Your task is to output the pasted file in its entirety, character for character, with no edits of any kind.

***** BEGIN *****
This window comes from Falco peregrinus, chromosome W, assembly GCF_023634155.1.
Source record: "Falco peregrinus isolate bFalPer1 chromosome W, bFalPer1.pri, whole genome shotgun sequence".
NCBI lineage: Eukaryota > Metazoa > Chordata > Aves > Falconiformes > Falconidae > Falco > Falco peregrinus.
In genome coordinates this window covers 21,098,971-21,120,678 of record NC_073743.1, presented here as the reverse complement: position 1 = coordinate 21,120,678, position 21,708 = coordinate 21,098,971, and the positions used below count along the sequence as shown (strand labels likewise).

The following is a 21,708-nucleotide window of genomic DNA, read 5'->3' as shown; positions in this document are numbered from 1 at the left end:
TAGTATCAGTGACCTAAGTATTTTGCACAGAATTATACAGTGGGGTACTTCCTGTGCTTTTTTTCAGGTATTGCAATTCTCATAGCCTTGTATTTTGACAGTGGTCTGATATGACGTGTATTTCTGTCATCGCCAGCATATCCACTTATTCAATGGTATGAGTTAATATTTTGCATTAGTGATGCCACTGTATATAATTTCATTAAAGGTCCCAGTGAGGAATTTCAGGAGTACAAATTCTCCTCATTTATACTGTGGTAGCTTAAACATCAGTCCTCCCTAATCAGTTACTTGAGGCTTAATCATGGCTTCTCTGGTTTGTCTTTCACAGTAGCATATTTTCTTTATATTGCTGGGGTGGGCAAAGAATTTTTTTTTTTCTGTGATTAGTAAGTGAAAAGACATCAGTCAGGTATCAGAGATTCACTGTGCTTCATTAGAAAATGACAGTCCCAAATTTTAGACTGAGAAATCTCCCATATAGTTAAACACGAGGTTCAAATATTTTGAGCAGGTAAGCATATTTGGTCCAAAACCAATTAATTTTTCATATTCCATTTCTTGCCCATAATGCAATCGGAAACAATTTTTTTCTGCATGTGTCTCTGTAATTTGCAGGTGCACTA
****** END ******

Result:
This window comes from Falco peregrinus, chromosome W, assembly GCF_023634155.1.
Source record: "Falco peregrinus isolate bFalPer1 chromosome W, bFalPer1.pri, whole genome shotgun sequence".
NCBI lineage: Eukaryota > Metazoa > Chordata > Aves > Falconiformes > Falconidae > Falco > Falco peregrinus.
In genome coordinates this window covers 21,098,971-21,120,678 of record NC_073743.1, presented here as the reverse complement: position 1 = coordinate 21,120,678, position 21,708 = coordinate 21,098,971, and the positions used below count along the sequence as shown (strand labels likewise).

The following is a 21,708-nucleotide window of genomic DNA, read 5'->3' as shown; positions in this document are numbered from 1 at the left end:
TAGTATCAGTGACCTAAGTATTTTGCACAGAATTATACAGTGGGGTACTTCCTGTGCTTTTTTTCAGGTATTGCAATTCTCATAGCCTTGTATTTTGACAGTGGTCTGATATGACGTGTATTTCTGTCATCGCCAGCATATCCACTTATTCAATGGTATGAGTTAATATTTTGCATTAGTGATGCCACTGTATATAATTTCATTAAAGGTCCCAGTGAGGAATTTCAGGAGTACAAATTCTCCTCATTTATACTGTGGTAGCTTAAACATCAGTCCTCCCTAATCAGTTACTTGAGGCTTAATCATGGCTTCTCTGGTTTGTCTTTCACAGTAGCATATTTTCTTTATATTGCTGGGGTGGGCAAAGAATTTTTTTTTTTCTGTGATTAGTAAGTGAAAAGACATCAGTCAGGTATCAGAGATTCACTGTGCTTCATTAGAAAATGACAGTCCCAAATTTTAGACTGAGAAATCTCCCATATAGTTAAACACGAGGTTCAAATATTTTGAGCAGGTAAGCATATTTGGTCCAAAACCAATTAATTTTTCATATTCCATTTCTTGCCCATAATGCAATCGGAAACAATTTTTTTCTGCATGTGTCTCTGTAATTTGCAGGTGCACTA